commas and cinema

A couple of quick links to the New York Times.

1) They have posted two interesting articles on the comma, with one more to come. These are very useful, since I always have the vague idea that I'm not using commas correctly. So far, it seems I'm doing okay, though the "Identification Crisis" part clarified some things for me. Also, I really like to read about the New Yorker house style. 🙂

  1. Fanfare for the Comma Man
  2. The Most Comma Mistakes
  3. Added later: Some Comma Questions

 
2) Kristan Hoffman wrote a post called "Writerly Wednesday" (which you should read), and she linked to a post on the New York Times website called "Like the Video? I Wrote the Book." I'm posting this here because I reacted to a completely different part of the post than she did.

The publishing world is currently in a state of cluelessness and desperation roughly analogous to Hollywood circa 1970, when the counterculture was ascendant, musicals and epics were tanking at the box office, and the studio’s reasoning was, Let’s give some hippies a camera and a million bucks and see if they can make something The Kids’ll want to see, an experiment that gave us Gas-s-s-s ... or It Became Necessary to Destroy the World in Order To Save It!

The cluelessness and desperation is, as he says, only roughly analogous, since the issue back then was that the culture was changing, and the issue now is that the technology is changing. But the analogy is there and has some validity. I remember those days, and it went far beyond Hollywood. The same thing had happened in music a few years earlier, and on television and in comic books at roughly the same time as in the movies.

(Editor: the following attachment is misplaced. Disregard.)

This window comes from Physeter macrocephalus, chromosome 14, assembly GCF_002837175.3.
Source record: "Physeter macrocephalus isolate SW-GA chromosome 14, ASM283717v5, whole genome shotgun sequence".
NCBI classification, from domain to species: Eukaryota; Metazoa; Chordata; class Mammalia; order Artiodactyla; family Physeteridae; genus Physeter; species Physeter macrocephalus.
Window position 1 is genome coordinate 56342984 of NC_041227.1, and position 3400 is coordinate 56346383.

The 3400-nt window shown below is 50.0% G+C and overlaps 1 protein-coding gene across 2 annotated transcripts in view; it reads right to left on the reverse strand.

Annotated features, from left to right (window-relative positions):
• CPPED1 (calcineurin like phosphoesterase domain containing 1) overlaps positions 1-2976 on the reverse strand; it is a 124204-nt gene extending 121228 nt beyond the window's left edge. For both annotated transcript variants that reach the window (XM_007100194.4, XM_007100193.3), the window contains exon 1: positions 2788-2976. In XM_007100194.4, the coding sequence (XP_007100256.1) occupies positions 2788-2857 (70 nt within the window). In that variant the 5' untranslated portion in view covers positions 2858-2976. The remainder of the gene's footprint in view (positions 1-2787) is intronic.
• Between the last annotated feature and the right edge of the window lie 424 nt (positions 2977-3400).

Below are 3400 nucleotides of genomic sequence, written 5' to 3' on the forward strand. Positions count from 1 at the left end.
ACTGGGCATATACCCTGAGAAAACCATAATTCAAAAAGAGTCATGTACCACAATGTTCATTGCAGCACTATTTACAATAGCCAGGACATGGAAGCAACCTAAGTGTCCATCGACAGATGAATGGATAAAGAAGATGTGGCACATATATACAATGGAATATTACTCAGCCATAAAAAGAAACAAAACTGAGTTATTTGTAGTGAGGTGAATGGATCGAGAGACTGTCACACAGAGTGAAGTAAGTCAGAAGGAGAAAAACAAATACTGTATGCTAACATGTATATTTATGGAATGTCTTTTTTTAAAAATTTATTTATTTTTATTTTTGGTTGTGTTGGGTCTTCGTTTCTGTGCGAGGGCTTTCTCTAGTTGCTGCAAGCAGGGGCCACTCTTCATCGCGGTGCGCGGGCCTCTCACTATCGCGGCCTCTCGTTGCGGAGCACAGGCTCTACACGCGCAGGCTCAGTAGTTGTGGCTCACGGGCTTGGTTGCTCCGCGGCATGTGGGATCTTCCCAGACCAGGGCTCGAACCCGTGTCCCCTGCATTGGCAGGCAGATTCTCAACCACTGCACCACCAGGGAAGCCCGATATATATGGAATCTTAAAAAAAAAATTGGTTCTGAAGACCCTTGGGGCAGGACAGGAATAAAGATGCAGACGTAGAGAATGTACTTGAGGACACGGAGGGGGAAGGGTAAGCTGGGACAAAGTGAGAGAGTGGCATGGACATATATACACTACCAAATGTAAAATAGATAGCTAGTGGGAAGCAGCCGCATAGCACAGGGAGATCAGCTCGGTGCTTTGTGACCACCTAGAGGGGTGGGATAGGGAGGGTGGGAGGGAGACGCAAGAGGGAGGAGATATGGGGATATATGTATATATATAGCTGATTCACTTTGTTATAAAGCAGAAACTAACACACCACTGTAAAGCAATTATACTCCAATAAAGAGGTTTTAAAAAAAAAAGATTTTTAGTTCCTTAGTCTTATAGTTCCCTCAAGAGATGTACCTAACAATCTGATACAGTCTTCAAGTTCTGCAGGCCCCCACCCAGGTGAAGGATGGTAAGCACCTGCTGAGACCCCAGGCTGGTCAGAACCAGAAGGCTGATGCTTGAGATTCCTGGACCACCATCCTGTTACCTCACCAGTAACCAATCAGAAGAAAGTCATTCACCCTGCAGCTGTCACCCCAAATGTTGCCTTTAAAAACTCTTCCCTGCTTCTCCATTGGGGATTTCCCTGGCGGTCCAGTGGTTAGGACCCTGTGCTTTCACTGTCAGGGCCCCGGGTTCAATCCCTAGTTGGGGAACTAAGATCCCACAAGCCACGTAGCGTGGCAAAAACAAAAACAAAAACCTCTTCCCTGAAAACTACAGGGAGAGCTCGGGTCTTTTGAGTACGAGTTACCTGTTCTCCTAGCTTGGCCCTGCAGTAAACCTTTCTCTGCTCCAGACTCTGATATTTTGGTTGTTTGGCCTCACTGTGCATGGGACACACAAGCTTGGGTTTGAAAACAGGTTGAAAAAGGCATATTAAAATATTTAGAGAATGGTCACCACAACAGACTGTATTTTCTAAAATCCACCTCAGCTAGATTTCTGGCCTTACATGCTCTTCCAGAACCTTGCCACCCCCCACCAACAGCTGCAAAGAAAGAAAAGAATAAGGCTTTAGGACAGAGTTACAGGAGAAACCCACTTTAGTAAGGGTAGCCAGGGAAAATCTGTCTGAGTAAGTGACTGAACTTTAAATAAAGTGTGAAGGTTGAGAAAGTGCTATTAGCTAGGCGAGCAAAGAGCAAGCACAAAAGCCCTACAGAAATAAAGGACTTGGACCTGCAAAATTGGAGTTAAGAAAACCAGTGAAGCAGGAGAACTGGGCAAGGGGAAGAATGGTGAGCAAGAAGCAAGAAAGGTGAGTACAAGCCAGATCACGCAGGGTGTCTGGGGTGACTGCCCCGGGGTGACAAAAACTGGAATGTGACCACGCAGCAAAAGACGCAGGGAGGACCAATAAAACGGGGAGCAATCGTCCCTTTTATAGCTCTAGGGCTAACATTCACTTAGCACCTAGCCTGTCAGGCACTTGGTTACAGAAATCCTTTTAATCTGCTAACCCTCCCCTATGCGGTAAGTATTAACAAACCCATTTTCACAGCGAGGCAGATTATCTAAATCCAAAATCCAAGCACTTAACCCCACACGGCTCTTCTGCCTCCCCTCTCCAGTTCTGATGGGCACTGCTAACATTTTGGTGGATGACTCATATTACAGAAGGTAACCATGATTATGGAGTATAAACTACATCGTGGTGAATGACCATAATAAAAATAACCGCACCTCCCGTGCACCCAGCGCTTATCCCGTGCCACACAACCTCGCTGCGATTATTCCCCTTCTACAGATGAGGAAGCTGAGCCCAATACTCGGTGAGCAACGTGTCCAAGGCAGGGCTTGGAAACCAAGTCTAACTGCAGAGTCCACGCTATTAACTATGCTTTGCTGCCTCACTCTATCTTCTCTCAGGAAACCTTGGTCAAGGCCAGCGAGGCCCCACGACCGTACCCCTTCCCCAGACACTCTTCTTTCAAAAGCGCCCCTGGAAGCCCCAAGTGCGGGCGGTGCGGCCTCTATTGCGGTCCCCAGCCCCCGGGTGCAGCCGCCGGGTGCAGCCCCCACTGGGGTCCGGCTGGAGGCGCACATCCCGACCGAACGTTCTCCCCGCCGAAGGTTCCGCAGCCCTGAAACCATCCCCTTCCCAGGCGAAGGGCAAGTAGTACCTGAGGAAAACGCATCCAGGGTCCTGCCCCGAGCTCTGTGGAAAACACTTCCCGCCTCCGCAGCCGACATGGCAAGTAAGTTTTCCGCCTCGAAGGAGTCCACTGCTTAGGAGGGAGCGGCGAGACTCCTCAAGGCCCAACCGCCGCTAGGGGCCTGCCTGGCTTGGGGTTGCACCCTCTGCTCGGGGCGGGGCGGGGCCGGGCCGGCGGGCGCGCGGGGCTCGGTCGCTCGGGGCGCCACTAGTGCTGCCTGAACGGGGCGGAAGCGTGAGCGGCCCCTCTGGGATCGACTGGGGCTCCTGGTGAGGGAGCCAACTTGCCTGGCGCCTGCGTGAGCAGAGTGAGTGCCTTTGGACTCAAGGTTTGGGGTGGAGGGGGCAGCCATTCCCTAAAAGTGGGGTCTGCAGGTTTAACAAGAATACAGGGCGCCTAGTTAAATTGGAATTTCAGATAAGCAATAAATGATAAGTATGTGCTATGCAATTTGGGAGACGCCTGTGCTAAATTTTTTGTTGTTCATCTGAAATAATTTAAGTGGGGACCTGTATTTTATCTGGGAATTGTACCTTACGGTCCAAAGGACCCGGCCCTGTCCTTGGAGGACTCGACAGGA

But his conclusion is pretty much the opposite of what actually happened. The desperation to bring in new blood led to some clunkers, yes, but it also led to what Roger Ebert has correctly characterized as "the golden age of the Hollywood art film," featuring the early works of Coppola, Spielberg, Altman, Lucas, and many others. Robert Altman, for one example, was making more than a movie a year in the early 1970s, and all of them were interesting, most were very good, and at least two were masterpieces (McCabe & Mrs. Miller and Nashville).

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2 Responses to commas and cinema

  1. Kristan says:

    Love your insight into the *actual* result of that time of experimentation in film. Like I said in my post, I didn’t care for the first half of that piece, perhaps because I sensed something amiss within it, which you have just validated. 🙂

  2. There are younger directors today who would say the same thing (Quentin Tarantino and Paul Anderson come immediately to mind). They would probably cite different directors than I did, but that just proves what an exciting time it was.

    Anderson has talked many times about how that was the one period in recent Hollywood history when there wasn’t studio pressure to always have a happy ending. He’s said that the only way he gets away with the “down” endings on the Resident Evil films is that they’re based on a successful video game series.

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